Four years ago Samoa took Scotland to the brink in the World Cup and it was the scrum-half in dark blue that rescued them in Newcastle, and Greig Laidlaw doesn’t want the same game this Monday.
The Scots take on Samoa trailing the Islanders in the pool, and have always had difficulties in putting them away in recent matches, not least in the game at St James’ Park in 2015.
Laidlaw’s goalkicking and late try eventually saw Scotland prevail, but Samoa scored in excess of 30 points both then – even though they were already out of the tournamwent – and when they came to Murrayfield for a November test in 2017.
“We scored more points than them in 2015 and ultimately that is all that matters,” recalled the former skipper. ““I remember our forwards getting on top near the end of the game. We will need our pack to really put their imprint on the game for us. That is a big part of their challenge.
“Samoa are a good team but they are a team we can score points against if we get our attack right. It is about doing the simple things very well.”
The mood in the camp has been less than great, Laidlaw conceded, but they had left the Ireland game behind now.
“The mood has been pretty tough, because we feel it more than anybody,” he said, “There was a bit of niggle in training today which sometimes happens, but we had it before the Ireland game as well.
“We have to make sure we bring that into the game as well this time and get this World Cup up and running.
“I’m not going to dress it up , it’s been hard to lift the players again. We’ve worked hard to this point and are extremely disappointed with how we played against Ireland but we’ve got to pick ourselves up and go again.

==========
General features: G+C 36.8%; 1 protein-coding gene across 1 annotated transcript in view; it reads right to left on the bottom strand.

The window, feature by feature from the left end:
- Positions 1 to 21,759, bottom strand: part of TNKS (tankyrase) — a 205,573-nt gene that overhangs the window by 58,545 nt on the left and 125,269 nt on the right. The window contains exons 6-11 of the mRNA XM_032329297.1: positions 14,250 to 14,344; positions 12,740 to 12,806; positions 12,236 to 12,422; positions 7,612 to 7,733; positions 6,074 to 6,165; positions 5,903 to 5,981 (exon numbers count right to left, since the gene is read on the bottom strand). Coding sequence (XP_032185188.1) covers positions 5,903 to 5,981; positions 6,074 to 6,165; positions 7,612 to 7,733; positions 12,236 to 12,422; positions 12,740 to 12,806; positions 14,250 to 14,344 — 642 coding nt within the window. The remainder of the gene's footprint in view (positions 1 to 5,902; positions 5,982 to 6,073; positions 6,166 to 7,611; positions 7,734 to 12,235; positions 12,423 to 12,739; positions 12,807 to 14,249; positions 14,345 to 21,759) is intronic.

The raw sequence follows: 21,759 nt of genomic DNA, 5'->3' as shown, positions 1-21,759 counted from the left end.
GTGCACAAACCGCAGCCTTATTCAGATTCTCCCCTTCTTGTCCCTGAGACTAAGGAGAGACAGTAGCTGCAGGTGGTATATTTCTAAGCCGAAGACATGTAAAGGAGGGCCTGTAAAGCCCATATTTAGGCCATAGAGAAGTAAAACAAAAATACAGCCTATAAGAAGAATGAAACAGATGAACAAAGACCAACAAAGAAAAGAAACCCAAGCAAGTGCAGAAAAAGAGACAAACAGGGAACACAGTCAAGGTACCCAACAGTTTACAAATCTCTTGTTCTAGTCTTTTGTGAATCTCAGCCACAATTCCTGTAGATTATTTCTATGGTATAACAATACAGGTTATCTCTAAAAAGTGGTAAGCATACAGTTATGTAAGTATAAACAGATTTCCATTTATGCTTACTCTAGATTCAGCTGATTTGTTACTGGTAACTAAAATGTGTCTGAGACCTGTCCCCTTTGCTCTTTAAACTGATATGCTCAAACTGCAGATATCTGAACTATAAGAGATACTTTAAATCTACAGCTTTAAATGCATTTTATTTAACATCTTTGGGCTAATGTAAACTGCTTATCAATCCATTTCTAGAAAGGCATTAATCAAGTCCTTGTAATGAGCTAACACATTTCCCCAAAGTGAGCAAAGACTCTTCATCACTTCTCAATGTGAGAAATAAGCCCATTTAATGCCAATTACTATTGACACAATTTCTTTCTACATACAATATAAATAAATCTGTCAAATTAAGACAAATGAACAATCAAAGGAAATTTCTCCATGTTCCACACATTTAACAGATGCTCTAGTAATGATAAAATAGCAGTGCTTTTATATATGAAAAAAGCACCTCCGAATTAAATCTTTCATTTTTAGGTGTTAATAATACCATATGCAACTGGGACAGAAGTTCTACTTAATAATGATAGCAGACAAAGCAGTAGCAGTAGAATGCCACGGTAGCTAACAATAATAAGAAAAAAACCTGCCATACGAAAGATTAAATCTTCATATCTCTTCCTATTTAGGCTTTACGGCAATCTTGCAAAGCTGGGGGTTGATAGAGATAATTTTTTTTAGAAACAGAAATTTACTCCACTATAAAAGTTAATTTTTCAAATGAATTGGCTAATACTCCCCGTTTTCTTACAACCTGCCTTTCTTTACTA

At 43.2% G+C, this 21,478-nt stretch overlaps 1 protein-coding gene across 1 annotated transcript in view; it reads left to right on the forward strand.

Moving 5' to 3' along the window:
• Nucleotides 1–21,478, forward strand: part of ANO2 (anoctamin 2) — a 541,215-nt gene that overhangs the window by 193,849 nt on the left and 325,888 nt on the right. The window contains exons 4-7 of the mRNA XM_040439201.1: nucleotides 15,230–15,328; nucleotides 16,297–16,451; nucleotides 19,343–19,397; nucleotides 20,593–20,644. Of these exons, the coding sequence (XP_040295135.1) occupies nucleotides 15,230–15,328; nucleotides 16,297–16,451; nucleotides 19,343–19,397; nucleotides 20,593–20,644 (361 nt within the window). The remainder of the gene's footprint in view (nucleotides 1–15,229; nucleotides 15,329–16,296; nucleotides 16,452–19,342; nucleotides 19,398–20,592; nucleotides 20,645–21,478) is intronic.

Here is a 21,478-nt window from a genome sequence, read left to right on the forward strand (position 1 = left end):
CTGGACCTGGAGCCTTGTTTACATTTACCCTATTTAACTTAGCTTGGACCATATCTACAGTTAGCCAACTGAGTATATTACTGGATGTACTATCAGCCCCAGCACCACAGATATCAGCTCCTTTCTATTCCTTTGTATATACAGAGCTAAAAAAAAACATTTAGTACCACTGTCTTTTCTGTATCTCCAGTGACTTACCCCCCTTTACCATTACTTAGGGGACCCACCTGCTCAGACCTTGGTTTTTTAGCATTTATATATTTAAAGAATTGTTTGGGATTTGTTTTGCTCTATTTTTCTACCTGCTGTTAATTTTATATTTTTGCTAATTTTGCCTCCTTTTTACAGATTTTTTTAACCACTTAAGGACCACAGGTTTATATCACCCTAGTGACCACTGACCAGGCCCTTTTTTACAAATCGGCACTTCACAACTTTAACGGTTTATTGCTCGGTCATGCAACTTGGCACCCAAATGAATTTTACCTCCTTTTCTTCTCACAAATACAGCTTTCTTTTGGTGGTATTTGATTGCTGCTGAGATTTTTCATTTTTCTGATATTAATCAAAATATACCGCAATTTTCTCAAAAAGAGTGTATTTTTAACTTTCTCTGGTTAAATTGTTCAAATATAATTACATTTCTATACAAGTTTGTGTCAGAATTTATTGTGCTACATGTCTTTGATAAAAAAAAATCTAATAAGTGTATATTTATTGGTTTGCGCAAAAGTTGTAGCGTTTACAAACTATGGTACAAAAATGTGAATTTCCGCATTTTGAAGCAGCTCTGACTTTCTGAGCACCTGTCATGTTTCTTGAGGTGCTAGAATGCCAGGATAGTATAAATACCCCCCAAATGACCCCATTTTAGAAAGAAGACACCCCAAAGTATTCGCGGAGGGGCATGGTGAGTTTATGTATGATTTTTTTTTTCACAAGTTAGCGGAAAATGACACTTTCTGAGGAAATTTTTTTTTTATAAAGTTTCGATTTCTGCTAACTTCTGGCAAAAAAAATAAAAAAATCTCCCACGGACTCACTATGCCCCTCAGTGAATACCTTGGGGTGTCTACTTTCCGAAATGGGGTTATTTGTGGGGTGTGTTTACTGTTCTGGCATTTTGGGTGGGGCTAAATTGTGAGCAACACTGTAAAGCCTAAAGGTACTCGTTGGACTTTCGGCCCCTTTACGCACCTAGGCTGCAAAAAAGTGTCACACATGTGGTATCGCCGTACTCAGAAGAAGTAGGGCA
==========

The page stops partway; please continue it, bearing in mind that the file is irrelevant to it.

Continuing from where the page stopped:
“No Scottish team has ever won all four pool matches (in the modern RWC) Now every game is a knock-out and we need to get it right against Samoa on Monday night.
Laidlaw does hope that referee Pascal Gauzere is vigilant with some of the Samoan hitting in their first game against Russia going over the top.
“They were two clear head shots, and pretty brutal ones at that,” he said. “Ultimately you are looking for the ref to look after players. I thought they were red cards.
“I don’t think it is a nastiness. I know ‘Motu Maatu’u pretty well, I played with him at Gloucester. He just likes to hit people pretty hard, it is part of the way they are as people, they like that physical part of the game.
“These are knock-out games now so it’s vitally important that we keep our discipline no matter what’s happening round about us.
“That’s discipline in our defence, in not giving penalties, in our attack shape. It’s right across the field for 80 minutes.”
Defeat to Ireland has concentrated Laidlaw’s mind about his final World Cup, he admitted.
“Any time you don’t win a Test match you’re disappointed. It doesn’t get any easier, especially knowing I’m not going to play in another World Cup,” said the 34-year-old.
“From my experiences the last time getting to the quarters, it was a good experience but we wanted to go further.
“These tournaments only role round every four years so it’s a big opportunity and I’ll be highly motivated come Monday night so we can get a foot hold in this group and this World Cup.”